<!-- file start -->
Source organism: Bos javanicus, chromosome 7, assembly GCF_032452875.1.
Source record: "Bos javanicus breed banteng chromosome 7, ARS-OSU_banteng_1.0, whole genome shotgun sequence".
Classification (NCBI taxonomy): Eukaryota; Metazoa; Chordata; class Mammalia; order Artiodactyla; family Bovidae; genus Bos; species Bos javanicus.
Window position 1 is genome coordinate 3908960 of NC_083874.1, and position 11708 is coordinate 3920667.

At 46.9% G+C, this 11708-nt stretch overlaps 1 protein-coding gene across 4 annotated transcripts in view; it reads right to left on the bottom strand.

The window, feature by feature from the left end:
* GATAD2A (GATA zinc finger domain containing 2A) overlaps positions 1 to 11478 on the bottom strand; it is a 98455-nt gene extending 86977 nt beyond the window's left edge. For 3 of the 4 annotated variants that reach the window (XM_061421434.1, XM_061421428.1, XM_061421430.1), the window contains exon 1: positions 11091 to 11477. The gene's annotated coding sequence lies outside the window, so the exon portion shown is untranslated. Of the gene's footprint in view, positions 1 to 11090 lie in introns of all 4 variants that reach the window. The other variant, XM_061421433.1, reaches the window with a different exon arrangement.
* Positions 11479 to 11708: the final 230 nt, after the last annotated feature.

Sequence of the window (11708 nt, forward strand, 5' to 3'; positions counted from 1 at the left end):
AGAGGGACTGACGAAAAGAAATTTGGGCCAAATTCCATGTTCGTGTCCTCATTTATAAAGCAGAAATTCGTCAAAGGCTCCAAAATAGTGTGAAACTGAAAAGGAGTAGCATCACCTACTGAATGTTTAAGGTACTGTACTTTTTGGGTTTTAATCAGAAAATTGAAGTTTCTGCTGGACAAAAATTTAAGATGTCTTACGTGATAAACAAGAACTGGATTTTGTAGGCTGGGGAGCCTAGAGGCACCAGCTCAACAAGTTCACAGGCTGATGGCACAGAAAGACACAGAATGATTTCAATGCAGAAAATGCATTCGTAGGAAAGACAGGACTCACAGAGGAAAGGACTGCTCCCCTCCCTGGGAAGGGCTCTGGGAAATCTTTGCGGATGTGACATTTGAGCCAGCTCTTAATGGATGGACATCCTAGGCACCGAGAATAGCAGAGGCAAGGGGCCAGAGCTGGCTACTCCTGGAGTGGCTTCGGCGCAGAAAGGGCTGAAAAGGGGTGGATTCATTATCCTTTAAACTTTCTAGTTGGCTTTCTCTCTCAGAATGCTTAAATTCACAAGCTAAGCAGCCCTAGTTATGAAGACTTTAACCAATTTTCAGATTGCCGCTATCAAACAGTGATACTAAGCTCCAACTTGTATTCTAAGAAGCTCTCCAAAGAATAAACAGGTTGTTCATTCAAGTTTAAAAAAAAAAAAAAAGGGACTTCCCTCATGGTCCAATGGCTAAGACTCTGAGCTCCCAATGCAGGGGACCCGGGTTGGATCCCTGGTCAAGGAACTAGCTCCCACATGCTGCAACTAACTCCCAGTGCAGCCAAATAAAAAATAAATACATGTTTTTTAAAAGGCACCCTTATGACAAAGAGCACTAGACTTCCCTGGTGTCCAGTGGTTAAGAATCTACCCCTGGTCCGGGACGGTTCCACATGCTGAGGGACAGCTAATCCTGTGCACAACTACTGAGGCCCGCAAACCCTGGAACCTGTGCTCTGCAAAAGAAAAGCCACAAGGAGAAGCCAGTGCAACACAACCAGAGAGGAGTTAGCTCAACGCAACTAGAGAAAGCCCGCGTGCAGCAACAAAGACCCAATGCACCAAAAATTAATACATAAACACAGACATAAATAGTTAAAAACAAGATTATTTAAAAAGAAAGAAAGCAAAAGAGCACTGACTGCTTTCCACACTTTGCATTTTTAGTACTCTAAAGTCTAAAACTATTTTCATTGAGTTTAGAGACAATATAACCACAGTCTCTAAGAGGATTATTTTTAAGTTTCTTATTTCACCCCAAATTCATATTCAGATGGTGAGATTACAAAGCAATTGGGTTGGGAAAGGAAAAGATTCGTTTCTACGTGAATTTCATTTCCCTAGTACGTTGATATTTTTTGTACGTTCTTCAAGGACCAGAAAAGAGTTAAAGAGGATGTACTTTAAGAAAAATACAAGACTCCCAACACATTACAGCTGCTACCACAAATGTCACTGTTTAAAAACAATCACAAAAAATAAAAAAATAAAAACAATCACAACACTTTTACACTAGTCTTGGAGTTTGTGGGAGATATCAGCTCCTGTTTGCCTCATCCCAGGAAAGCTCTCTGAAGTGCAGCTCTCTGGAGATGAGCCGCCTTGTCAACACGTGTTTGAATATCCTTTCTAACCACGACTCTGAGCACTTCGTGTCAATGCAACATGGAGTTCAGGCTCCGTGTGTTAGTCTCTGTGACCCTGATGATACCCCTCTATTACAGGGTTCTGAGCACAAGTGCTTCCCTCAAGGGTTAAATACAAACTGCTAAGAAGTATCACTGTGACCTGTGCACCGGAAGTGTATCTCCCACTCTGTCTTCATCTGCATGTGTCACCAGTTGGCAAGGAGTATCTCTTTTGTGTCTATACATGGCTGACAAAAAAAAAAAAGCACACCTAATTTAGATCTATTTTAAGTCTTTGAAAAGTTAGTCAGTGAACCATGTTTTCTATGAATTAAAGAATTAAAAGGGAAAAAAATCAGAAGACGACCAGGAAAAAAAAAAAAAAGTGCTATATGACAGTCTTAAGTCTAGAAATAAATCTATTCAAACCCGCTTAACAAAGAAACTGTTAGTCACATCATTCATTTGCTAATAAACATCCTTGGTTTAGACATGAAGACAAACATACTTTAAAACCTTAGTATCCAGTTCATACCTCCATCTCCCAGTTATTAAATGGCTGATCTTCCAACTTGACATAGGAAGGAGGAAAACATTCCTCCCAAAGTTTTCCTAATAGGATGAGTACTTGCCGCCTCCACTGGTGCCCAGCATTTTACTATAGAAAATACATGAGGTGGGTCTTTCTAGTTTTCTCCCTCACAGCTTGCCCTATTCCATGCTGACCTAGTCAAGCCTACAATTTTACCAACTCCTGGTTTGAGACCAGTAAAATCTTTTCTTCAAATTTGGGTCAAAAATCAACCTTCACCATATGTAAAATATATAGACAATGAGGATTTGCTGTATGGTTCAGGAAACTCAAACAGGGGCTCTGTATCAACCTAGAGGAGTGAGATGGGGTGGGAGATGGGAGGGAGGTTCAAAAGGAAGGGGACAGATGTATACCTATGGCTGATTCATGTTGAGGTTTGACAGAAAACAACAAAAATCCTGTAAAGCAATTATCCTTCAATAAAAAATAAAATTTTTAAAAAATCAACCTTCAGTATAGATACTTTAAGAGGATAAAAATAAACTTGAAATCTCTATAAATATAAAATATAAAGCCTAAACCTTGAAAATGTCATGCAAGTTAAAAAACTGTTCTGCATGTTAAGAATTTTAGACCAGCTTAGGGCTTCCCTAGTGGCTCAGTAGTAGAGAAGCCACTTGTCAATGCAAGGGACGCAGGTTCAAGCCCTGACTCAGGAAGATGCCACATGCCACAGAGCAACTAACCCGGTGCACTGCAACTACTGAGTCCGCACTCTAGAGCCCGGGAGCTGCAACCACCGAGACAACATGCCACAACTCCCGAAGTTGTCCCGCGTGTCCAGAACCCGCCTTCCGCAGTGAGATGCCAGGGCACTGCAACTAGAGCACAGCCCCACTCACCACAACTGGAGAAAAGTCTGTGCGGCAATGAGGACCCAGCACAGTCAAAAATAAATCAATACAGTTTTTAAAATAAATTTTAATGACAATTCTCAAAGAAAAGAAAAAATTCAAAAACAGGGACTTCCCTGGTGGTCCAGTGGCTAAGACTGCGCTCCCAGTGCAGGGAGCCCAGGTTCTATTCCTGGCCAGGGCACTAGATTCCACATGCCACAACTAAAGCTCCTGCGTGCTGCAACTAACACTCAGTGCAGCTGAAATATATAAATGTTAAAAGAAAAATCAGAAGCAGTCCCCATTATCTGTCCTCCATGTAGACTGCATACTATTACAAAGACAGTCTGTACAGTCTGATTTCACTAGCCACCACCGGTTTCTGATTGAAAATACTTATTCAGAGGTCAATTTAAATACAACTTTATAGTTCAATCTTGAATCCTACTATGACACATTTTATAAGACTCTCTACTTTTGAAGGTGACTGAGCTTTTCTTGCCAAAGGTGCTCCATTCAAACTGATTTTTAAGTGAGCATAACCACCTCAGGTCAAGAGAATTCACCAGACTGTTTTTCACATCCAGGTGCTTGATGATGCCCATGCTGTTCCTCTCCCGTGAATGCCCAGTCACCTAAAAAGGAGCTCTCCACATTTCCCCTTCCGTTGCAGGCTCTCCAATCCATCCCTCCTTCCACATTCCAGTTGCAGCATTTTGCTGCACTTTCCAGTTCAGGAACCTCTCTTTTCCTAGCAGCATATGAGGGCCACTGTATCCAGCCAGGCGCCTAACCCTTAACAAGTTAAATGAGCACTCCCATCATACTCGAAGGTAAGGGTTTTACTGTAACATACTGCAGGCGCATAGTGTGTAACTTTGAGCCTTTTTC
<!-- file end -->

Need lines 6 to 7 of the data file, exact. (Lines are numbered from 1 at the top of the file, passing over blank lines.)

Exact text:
The window, feature by feature from the left end:
* GATAD2A (GATA zinc finger domain containing 2A) overlaps positions 1 to 11478 on the bottom strand; it is a 98455-nt gene extending 86977 nt beyond the window's left edge. For 3 of the 4 annotated variants that reach the window (XM_061421434.1, XM_061421428.1, XM_061421430.1), the window contains exon 1: positions 11091 to 11477. The gene's annotated coding sequence lies outside the window, so the exon portion shown is untranslated. Of the gene's footprint in view, positions 1 to 11090 lie in introns of all 4 variants that reach the window. The other variant, XM_061421433.1, reaches the window with a different exon arrangement.